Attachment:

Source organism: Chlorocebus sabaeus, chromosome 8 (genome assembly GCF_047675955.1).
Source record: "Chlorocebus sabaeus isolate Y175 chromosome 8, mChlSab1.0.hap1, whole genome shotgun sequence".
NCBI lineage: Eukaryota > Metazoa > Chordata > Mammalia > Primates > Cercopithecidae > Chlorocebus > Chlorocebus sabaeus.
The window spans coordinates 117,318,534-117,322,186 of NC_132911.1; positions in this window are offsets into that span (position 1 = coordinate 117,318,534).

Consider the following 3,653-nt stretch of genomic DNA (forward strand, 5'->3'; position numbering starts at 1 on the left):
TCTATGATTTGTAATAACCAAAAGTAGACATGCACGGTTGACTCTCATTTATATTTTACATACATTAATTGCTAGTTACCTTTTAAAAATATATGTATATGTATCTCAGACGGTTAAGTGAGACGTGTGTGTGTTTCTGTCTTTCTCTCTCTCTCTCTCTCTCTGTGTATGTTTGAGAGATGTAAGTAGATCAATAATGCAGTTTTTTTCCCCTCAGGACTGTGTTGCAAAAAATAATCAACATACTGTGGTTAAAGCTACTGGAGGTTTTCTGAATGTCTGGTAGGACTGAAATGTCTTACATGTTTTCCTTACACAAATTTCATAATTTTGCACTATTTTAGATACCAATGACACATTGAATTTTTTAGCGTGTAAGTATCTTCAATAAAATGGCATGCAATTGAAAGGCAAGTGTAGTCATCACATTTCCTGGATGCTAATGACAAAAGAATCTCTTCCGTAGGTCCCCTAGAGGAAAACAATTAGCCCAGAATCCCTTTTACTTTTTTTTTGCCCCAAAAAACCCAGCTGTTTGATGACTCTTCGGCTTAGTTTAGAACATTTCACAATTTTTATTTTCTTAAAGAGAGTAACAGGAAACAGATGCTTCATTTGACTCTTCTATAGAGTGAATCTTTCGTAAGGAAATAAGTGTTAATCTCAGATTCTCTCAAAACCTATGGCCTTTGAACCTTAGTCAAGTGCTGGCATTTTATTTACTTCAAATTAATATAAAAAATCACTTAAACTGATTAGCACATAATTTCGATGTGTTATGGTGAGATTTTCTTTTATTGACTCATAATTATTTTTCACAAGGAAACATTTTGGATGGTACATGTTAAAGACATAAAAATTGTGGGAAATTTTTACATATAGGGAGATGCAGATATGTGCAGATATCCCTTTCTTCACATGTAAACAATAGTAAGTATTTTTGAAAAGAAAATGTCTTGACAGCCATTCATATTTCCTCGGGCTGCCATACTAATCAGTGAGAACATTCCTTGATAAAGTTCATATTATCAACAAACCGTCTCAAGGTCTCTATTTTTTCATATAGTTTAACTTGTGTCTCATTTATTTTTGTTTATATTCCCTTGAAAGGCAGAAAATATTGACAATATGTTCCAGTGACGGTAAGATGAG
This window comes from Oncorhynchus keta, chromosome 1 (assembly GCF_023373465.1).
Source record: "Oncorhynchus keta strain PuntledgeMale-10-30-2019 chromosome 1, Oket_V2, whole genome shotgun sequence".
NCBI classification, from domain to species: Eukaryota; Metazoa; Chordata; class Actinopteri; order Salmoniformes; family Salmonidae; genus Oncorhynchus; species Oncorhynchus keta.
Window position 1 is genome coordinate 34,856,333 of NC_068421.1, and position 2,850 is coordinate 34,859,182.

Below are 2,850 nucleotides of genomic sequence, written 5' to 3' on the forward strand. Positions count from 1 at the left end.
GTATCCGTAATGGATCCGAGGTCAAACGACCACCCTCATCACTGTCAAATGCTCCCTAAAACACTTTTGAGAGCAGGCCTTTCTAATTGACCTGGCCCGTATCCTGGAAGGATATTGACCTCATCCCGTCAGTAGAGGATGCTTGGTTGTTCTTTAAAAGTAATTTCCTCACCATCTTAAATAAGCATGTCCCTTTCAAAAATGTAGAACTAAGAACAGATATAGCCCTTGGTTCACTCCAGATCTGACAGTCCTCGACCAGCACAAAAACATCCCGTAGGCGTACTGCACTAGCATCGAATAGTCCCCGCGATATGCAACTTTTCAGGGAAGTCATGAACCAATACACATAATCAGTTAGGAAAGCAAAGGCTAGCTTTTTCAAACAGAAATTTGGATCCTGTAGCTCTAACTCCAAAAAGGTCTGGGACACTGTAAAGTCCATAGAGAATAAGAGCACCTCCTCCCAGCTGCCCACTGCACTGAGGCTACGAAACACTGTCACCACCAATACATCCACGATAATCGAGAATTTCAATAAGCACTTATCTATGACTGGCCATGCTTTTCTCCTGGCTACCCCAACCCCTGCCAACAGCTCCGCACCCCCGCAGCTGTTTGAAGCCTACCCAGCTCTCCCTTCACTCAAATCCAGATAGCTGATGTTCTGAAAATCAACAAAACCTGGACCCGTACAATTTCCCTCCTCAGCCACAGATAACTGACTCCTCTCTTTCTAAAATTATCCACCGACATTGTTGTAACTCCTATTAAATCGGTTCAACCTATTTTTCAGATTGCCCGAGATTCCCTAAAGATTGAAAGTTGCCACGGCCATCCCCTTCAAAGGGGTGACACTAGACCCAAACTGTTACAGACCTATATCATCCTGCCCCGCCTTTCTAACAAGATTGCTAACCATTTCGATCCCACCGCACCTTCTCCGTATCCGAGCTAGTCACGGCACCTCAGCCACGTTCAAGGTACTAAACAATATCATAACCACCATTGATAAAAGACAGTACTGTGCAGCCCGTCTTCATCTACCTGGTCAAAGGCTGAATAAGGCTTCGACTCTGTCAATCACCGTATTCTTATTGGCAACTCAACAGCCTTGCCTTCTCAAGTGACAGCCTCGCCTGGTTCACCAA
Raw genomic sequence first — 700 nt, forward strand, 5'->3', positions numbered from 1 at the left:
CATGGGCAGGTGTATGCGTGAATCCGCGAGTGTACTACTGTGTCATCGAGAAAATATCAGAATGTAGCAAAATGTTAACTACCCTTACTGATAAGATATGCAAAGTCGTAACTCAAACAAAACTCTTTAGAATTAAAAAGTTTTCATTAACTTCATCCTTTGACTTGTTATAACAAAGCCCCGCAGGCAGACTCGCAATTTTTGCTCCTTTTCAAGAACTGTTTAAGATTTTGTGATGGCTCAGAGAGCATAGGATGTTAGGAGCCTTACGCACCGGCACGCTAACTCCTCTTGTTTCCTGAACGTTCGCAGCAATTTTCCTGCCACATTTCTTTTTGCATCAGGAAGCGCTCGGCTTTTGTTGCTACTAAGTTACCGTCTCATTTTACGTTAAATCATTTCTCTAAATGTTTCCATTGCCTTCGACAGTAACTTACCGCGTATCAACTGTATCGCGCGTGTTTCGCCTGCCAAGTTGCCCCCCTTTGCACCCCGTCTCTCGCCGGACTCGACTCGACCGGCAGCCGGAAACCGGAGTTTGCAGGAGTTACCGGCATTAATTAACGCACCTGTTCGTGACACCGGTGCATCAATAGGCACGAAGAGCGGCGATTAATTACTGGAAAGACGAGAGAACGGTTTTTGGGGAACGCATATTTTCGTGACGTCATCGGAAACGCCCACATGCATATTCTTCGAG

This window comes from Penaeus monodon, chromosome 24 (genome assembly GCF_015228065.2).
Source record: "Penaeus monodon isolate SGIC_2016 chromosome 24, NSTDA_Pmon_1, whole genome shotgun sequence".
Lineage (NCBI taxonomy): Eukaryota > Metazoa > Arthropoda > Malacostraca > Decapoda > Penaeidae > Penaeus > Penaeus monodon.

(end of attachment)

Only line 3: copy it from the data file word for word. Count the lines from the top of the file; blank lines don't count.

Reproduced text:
NCBI lineage: Eukaryota > Metazoa > Chordata > Mammalia > Primates > Cercopithecidae > Chlorocebus > Chlorocebus sabaeus.